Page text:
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MeasurementBlues
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Re: Name to associate with speed
MeasurementBlues   12/22/2013 12:43:40 AM
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@prabhakar_deosthali

You are correct in the LTE doesn;t refer to a specfic technology and in fact LTE-A (LTE-Advanced) is soon to hit deployment. LTE-A refers to many things as well. That the marketers call 4G is in fact an enhanced 3G. The real 4G will be LTE-A.

See The Real 4G Takes a Step Forward

MeasurementBlues
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Re: iPhone6?
MeasurementBlues   12/22/2013 12:38:58 AM
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@Jack, I often refer to anything that relates to both the Apply phones and tablets as "iThings."

jackOfManyTrades
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iPhone6?
jackOfManyTrades   12/20/2013 5:24:40 AM
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Or iPhone Air? Or iPhone something-else?

prabhakar_deosthali
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Name to associate with speed
prabhakar_deosthali   12/20/2013 1:20:28 AM
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This is an interesting discussion.  These 1G 2G 3G terms are so generalized that they do not exactly convey the kind of enhancement that has happened between them.  (BTW my family doctor while prescribing a diabetic medicine for me wrote Gluconorm 3G instead of writing Gluconorm G3  and the chemist had a hearty laugh reading it saying , my doctor had got it all mixed up with with the internet speed!)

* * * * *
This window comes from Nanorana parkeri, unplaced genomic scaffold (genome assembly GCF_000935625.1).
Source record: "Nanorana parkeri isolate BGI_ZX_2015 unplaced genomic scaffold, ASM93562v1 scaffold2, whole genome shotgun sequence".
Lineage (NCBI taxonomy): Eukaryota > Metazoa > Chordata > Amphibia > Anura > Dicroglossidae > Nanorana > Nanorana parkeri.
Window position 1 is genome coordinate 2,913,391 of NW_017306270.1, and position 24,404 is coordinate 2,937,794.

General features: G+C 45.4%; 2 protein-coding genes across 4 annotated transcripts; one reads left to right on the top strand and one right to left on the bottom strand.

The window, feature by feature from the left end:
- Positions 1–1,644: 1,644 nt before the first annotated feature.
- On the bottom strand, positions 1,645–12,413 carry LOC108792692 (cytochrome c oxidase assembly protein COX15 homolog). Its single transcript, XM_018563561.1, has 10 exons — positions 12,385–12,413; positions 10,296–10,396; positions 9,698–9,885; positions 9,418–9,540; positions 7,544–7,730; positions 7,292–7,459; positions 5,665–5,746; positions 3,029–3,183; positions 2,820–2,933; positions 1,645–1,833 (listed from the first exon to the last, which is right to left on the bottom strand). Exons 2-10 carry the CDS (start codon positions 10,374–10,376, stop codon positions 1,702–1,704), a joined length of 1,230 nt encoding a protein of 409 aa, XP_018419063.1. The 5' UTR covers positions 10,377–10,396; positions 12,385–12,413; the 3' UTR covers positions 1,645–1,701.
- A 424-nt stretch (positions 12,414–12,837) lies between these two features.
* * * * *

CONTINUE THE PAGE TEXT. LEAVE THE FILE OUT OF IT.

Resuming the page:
Even the word LTE has me confused about what could be its actual long form - actually the Long Term  Evolution does not convey anything about the underlying technology, network speed or network topology.

For Ethernet speeds we had the terminology starting with 10mpbs then 10/100 and then 100mbps . I am not tracking the current Ethernet speeds but they must have now reached G levels.

So how about naming these mobile communications evolutions as per their speeds like the Ethernet, instead of just naming as first, second, third , fifth generation.

By associating the speed , we can get exact idea how improved it is from the earlier generation.

 

 



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As data rates begin to move beyond 25 Gbps channels, new problems arise. Getting to 50 Gbps channels might not be possible with the traditional NRZ (2-level) signaling. PAM4 lets data rates double with only a small increase in channel bandwidth by sending two bits per symbol. But, it brings new measurement and analysis problems. Signal integrity sage Ransom Stephens will explain how PAM4 differs from NRZ and what to expect in design, measurement, and signal analysis.

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